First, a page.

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Posted by on Jun 22, 2016 in Kitchen Tricks | 0 comments

9 Mistakes to Stay Away When Cooking Fish

9 Mistakes to Stay Away When Cooking Fish

Not everyone is a fish fan. It is such regret because fish provides an excellent source of protein and low fat. Do not skip cooking fish for your family members: There are so many health benefits they can get from eating fish even just once or twice a week.


The fish cooking technique is not very difficult once you get the hang of it. For a start, try to avoid the following mistakes people often make with cooking fish.

1. You Can’t Tell the Difference Between Lean Fish and Fat Fish

It is important to know the type of fish you are going to cook is lean fish or fat fish. By knowing the difference between them, you can choose the right source of protein you need and also know how to cook each type properly.

Bluefish, bass, catfish and perch are some examples of lean fish – they are low in fat so they can become dry very easily during cooking. Be aware of overcooking these fishes.  With low amount of oil content, they can be kept frozen for a long time,

On the other hand, fat fish like sardines, salmon and anchovies have high-fat content. You probably do not believe it but they are actually good for the diet.

2. Don’t pay enough attention to freshness

Many people are afraid of processing fresh fish so they just use frozen fish instead. However, fresh fish tastes the best. For a great fish dish, freshness is truly the key.

Even with people who do buy fresh fish, not all actually knows how to select good quality catch. Here are some pointers for reference:

– Smell it: skip any fish with sour, fishy smell. Pick those with fresh, mild odor instead,

– The gills just below the head should be a rich red

– The eyes should be bright and cleat

– The flesh should be firm and translucent;

– The skin is not broken and there is no obvious damage in sight

Make sure you buy fresh fish from reputable fishmongers.

3. You Overcook Fish

Overcooking is probably the biggest mistake people often make with fish. When you overcook your fish, it becomes very dry and you miss the chance to enjoy the fish’s natural flavor.  You simply can’t undo it when you fish overcooked: always check for doneness about 2 minutes for your estimated time is over.

It is about timing: pay attention when the fish flesh starts turning to white (but still a little bit translucent on the middle) and remains moist and firm at the same time, Take it off; remember that it will continue to cook for several minutes after that with the heat trapped inside it. This applies for almost any fish.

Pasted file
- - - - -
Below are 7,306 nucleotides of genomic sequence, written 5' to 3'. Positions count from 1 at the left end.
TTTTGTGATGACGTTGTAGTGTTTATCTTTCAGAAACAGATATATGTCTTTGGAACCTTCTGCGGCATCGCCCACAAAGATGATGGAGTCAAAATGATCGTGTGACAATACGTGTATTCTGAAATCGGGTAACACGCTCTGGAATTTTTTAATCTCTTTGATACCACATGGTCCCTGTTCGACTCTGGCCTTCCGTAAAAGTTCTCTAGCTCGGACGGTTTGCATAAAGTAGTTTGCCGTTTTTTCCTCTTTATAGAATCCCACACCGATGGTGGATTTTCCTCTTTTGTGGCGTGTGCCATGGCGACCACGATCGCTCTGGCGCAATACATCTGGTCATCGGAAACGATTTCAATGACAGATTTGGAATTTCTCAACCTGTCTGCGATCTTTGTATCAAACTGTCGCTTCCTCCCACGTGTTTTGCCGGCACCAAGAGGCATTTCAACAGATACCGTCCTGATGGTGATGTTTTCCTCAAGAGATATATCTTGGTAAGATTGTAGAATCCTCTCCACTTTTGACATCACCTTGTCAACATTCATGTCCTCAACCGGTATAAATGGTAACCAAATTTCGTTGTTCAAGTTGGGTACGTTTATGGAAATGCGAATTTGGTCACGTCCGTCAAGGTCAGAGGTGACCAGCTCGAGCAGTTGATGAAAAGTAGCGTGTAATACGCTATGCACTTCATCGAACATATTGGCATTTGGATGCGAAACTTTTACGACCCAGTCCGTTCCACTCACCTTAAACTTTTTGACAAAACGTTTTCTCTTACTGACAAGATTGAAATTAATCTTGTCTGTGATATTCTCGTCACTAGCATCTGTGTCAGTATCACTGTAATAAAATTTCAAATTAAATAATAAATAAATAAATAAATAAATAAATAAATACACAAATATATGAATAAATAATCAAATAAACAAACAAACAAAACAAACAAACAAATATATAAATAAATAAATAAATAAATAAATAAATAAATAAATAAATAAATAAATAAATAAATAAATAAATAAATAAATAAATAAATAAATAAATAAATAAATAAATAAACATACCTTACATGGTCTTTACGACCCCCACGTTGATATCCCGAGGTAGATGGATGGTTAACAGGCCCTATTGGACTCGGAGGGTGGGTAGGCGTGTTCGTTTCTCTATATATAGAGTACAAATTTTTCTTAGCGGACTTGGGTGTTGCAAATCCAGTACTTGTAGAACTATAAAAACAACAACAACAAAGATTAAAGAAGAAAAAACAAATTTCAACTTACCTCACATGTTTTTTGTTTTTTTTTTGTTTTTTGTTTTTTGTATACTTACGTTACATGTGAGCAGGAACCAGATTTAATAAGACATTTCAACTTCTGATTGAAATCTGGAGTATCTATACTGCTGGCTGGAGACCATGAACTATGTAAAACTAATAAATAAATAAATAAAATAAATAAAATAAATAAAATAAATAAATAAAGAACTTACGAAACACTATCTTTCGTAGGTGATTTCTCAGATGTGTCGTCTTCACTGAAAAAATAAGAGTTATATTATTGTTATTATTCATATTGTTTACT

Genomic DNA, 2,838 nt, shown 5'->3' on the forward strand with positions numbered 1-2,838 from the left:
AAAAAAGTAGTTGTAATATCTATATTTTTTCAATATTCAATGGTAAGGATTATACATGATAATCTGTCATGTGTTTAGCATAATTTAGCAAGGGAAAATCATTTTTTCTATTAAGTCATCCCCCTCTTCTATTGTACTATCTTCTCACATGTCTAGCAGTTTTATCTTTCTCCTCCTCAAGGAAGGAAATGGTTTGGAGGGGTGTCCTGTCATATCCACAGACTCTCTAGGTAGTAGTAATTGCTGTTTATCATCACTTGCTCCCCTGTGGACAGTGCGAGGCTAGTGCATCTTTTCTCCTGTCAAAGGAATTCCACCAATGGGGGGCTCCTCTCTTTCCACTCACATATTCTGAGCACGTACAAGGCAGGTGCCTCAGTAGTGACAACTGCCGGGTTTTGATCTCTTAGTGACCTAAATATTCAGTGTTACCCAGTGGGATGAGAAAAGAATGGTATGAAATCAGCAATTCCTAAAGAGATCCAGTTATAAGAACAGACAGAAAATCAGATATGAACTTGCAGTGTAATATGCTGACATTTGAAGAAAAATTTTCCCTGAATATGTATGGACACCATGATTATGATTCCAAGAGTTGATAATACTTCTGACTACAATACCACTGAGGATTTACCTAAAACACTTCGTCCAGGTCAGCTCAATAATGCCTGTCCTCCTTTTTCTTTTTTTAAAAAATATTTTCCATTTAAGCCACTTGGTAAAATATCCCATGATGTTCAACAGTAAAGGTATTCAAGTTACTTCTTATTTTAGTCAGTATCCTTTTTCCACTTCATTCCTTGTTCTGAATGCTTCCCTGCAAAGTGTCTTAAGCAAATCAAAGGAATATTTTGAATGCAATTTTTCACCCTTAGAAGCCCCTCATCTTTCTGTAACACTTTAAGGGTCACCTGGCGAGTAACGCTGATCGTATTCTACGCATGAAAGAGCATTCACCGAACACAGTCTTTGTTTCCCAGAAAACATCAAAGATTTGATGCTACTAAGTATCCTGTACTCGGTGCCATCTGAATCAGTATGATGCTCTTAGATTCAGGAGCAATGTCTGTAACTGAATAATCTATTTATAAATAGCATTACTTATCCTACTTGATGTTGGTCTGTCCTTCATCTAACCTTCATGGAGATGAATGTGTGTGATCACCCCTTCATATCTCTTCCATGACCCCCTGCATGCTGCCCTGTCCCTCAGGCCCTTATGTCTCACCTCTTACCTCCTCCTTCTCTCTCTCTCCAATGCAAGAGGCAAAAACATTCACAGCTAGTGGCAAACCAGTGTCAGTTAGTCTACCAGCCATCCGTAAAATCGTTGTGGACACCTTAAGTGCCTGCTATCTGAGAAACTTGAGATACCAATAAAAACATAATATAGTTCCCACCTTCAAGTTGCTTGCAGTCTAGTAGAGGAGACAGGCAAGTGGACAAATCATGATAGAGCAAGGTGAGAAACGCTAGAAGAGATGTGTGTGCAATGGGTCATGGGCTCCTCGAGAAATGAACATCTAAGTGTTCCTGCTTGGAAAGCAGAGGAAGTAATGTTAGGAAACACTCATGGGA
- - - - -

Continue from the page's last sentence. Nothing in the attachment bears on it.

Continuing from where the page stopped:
A general rule is to cook fish about 10 minutes per inch for 5 minutes on each side (for thin pieces,  less than ½ inch in thickness for example, you don’t really need to turn them over).  The rule can be flexible: you may need twice as much time if you cook frozen fish or consider adding about 5 more minutes when you cook fish in a sauce.

For shrimp, you know it is overcooked when it is twisted into an O-shape. Cooking for about a minute and a half on each side is advised.

4. You Do not Thaw Your Frozen Fish Properly

If you have a habit of thawing your fish with hot water or even with water at room temperature, scratch it. By doing so, you easily allow bacteria to grow.

If you need to use your fish soon, put it in a sealed bag first and then place in a bowl of very cold water. Otherwise, you can just thaw fish in the fridge for 4-5 hours.

5. You Touch the Fish too Much While Cooking

We get it: you want to check the doneness or you want to see if the fish is cooked properly for an important family event. Still, flipping it too much (especially with tongs) or poking the skin can make the skin fall apart and get stick to the pan.

6. Your Grill or Stove is not Hot Enough for Frying or Grilling Fish

It is simple: then your grill or stove is not as searing hot as it should be, your fish gets sticky to the cooking surface. You do not want to leave a part of your fish behind on the stove, do you?

Before cooking, you need to preheat the pan or stove first. Pat the fish dry with a paper tower too.  Remember: it is easy for you to flip the fish when the cooking surface is very hot.  If you are afraid of burning, a combination of oil and butter can help.

7. You Leave the Skin Before Cooking

Skin can be tastier than you think, especially if you cook salmon (poaching filet is an exception). It is a safety layer between the fish flesh and the hot cooking surface.

Start cooking the fish upside down first, let it become crispy, and then you can peel off the skin later.

8. You Season the Fish too Soon Before Cooking

While seasoning is important, if you do it too soon before you cook, it will cause moisture to draw out of the fish flesh, leaving you with drier or soggier fish than you expect. You should season the fish just before you start cooking it with whatever method you choose.

9. You Forget Removing the Bones

No matter how delicious your fish dish is, it can leave a bad impression on your guest if they eat a mouthful of bones. You can either let these bones removed by the fish mongers or do it yourself.

Do not just yank out the pin bones or you can rip up the fish flesh (salmon, for example).

10. You Throw out All the Leftover Fish

It is such a waste if you just throw the leftover away. Be creative: you can do it for a salad or sandwich

Hint: there are people who insist that cold, cooked salmon can taste even better than freshly cooked salmon.

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